The benefits of a (wish)list

According to Italian semiotician, literary critic and philosopher Umberto Eco the list is the origin of culture. In his book The Infinity of Lists Eco describes how culture strives to make infinity comprehensible and how it wants to create order. So how do we face infinity and attempt to grasp the incomprehensible? By creating lists. It could be the collection of a museum, a dictionary but also something as simple as a grocery list, a menu in a restaurant or when we’re talking about fashion blogs, the wishlist.

For me, the wishlist is the perfect way to keep my purchases to a minimum and to keep things in perspective. Although it might sound a bit tedious, I love to arrange images of things I’m interested in, creating collages as the one above and thinking about the ways I would wear them. Next, I always take my time to evaluate and reconsider every possible purchase before I finally settle for an item. Do I really need it? Will I still like it in 6 months? Is there anything else on my list that would be a better investment? It took me years to decide on my Balenciaga bag as I wanted to be sure it wasn’t just a temporary obsession.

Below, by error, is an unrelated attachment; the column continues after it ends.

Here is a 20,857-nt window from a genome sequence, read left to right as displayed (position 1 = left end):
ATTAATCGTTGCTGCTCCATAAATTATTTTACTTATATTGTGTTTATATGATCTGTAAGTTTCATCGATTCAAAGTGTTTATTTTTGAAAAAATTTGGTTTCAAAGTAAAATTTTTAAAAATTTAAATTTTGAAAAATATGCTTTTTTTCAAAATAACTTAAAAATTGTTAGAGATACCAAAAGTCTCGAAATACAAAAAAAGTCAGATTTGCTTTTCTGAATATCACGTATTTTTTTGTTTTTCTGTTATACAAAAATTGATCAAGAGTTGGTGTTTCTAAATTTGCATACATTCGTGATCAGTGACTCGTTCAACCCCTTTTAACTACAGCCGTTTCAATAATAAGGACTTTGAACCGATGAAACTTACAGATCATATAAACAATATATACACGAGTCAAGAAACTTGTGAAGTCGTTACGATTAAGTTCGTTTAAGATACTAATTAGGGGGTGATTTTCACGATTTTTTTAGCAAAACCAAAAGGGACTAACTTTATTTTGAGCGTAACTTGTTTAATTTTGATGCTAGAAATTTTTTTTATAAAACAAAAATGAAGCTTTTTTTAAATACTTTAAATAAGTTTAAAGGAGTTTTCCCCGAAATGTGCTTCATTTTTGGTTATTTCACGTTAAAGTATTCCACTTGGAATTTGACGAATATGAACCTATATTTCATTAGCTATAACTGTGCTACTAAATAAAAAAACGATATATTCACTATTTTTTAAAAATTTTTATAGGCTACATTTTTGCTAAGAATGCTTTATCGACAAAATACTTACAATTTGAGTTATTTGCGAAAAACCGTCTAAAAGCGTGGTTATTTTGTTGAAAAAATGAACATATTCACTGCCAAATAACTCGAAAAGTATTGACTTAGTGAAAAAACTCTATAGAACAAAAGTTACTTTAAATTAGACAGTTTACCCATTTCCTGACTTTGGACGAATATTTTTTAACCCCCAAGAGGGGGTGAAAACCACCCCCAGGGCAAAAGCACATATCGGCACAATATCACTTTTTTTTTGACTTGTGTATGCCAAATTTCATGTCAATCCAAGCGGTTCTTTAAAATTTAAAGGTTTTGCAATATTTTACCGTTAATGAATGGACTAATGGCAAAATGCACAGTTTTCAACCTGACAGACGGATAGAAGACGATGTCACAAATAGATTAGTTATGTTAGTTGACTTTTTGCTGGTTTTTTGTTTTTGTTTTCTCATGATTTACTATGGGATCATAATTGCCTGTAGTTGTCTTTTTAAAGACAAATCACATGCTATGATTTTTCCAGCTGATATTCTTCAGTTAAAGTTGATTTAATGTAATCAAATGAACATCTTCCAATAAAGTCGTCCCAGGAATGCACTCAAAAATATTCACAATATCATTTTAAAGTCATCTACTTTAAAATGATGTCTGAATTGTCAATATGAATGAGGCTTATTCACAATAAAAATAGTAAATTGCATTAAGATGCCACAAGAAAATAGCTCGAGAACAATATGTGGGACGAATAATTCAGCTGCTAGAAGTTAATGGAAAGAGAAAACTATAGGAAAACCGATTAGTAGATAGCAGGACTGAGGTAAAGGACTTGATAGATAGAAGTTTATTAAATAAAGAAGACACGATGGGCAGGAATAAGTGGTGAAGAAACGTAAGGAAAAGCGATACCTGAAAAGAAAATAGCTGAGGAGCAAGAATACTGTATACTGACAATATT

Clearly, this way of shopping isn’t for everyone but even the simplest of lists can help you decide what it is that you really need and/or want. By placing items next to each other, it’s easier to compare them. Would you rather spend your money on 10 cheaper H&M items you just laid your eyes on or that gorgeous leather bag that costs just as much as those things combined and has been on your list for weeks, maybe even months? Trust me, you will be thrilled with every carefully considered purchase and it will become so much easier to refrain from impulse shopping.

If you were to compile a wishlist, what would take the #1 spot?